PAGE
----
Ideally, the crossover would be spending more time on factory proving grounds while being fussed over by a full complement of engineers. Yet Ford faces a situation where that’s not possible and doesn’t want it stalling the model’s launch. This is the automaker’s first real attempt at a purpose-built EV and the timing is important. A bad impression could send investors running for the hills; meanwhile, any delay would bring the Mach-E that much closer to obsolescence in the minds of customers.
Auto dealers and manufacturers around the globe have spent the past several years examining the usefulness of digital car sales, but the practice hasn’t been embraced as warmly in the United States, where state franchise laws often prohibit direct sales from automakers to anybody but a licensed auto dealer. Critics say this allowed retailers to become middlemen that customers are forced to haggle, while advocates explain that the system promotes U.S. jobs and provides a local resource for those needing repairs.
Neither are incorrect, yet dealerships have continued to buck online sales, even after manufacturers attempted to work with them on various pilot programs.
With COVID-19 keeping a large portion of the American population at home, dealers are revisiting online sales as a way to cut their losses. Digital transactions now look to be a necessity if shops hope to survive a prolonged pandemic. While many see this as a temporary measure, once the genie is out of the bottle, he’s difficult to put back inside… and may be far less benevolent than we’d like — even if we’re desperately in need of one of those wishes.
With Panasonic having already made plans to ramp down production at the Nevada battery facility it shares with Tesla, followed by a 14-day closure to curtail the spread of the new coronavirus, its business partner has decided to follow suit. Tesla now plans on reducing on-site staff at Gigafactory 1 by 75 percent, according to the local county manager Austin Osborne.
“Tesla has informed us that the Gigafactory in Storey County is reducing on-site staff by roughly 75 [percent] in the coming days,” he explained via the county’s website on Thursday. “Our companies at [Tahoe Reno Industrial Center] TRIC are taking the COVID-19 matter seriously, and regularly report to us the measures they are taking to adhere to the established guidelines while maintaining essential operations. Checking employee temperatures, creating central access, allowing remote work, maintaining workstation distance, and others are occurring.”
While Ford Motor Co. plans to reopen several factories by early April, it’s not doing much of anything at present. That’s a standard problem among domestic brands with the coronavirus afoot, and two of them — Ford and General Motors — are coming off sizable restructuring efforts that included staffing reductions in the thousands. Additional cutbacks aren’t desirable; not with everyone watching how these companies handle the outbreak.
As it secures extra spending power from credit lines, Ford knows the steep financial cost of having the majority of its workforce stuck at home (to say nothing of its customers) will be steep. A plan is now afoot to keep jobs secure.
Driving schools in Japan are reporting an increase in attendance from individuals who already possess a driver’s license. According to The Japan Times, the new trend is epitomized by Paper Driver School Kitakanto in Maebashi. The school has seen influx of already licensed drivers this month in response to the coronavirus pandemic.
Roughly 10 percent of new students are said to have signed up as a direct result of COVID-19. As Japan’s population has a lower percentage of drivers than in North America, many are dependent upon public transportation to move about — a mobility type that’s become problematic overnight, what with fears of contagion spreading as quickly as the virus itself. To avoid sharing space, some Japanese drivers are attempting to brush up on their skills in order to feel more comfortable behind the wheel.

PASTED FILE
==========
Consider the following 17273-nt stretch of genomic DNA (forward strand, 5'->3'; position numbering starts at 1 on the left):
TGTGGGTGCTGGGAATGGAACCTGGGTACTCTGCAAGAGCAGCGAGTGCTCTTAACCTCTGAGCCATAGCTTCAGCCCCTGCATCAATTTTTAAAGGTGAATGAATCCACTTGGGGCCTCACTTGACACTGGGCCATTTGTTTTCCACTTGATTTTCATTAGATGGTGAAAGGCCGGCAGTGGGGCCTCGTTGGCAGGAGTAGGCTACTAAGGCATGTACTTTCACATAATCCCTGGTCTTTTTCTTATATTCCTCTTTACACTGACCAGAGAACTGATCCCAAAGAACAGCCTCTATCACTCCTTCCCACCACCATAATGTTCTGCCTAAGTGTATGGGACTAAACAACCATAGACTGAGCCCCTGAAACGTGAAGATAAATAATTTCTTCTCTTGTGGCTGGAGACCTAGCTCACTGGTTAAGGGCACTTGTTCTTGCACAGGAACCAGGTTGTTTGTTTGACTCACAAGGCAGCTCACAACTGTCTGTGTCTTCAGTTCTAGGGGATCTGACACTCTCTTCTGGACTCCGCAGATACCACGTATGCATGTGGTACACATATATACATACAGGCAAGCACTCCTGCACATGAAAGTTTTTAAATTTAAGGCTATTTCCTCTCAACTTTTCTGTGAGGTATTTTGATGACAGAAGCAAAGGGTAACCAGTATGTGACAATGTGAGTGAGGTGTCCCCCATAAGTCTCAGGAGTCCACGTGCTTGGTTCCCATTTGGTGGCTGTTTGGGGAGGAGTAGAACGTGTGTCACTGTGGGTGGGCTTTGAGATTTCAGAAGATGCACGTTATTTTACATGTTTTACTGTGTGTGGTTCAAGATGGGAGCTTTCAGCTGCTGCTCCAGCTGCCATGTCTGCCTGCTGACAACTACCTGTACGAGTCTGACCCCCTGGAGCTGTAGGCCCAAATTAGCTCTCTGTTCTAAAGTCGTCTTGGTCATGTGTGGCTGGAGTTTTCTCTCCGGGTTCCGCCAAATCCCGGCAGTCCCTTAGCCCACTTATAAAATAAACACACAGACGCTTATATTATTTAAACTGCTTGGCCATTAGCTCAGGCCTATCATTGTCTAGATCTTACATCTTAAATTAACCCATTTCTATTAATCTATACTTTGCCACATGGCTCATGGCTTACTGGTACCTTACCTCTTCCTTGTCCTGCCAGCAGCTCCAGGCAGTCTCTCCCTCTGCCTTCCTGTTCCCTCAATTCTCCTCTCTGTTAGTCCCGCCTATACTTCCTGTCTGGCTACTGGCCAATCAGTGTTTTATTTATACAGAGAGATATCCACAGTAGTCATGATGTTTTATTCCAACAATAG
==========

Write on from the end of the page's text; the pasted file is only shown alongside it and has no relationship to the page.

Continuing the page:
The UAW has announced the death of two Fiat Chrysler factory workers who contracted the novel coronavirus, extending sympathies while urging members to exercise safe practices during the ongoing health crisis. With COVID-19 infections ramping up across Europe and the United States, this was to be expected. The deaths are simply the first known to impact autoworker union members directly.
FCA declined to offer the names of the men, citing a respect for privacy. For our purposes, we’re only interested in their places of business, noticing the facilities where the two individuals worked — FCA’s truck plant in Sterling Heights, MI and transmission facility in Kokomo, IN — previously reported cases of employees contracting the virus.
Road traffic across the United States is dropping drastically, thanks to social-distancing efforts taking place to combat the spread of the novel coronavirus. For yours truly, traffic in New York City has gone from frequently hectic to downright pleasurable and relaxed. While there’s a statewide initiative in place to keep residents in their homes, the days leading up to the shelter-in-place order saw a decline in roadway activity I’d only previously witnessed during Hurricane Sandy.
According to INRIX, a Washington-based firm providing traffic analytics, road use in the United States dropped by about 30 percent last week — with regions affected by state-mandated shutdowns seeing even larger declines. The study compares the national traffic volume from the 14th to the 20th of March to volumes recorded between the 22nd and the 28th of February — noting that March 13th was the first day traffic started trending downward in most regions. Moving forward, INRIX says it wants to continue offering up a weekly synopsis of national traffic volume until the health crisis ends.
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- Namesakeone If you want a Thunderbird like your neighbor's 1990s model, this is not the car. This is a Fox-body car, which was produced as a Thunderbird from MY 1980 through 1988 (with styling revisions). The 1989-1997 car, like your neighbor's, was based on the much heavier (but with independent rear suspension) MN-15 chassis.
- Inside Looking Out I watched only his Youtube channel. Had no idea that there is TV show too. But it is 8 years or more that I cut the cable and do not watch TV except of local Fox News. There is too much politics and brainwashing including ads on TV. But I am subscribed to CNBC Youtube channel.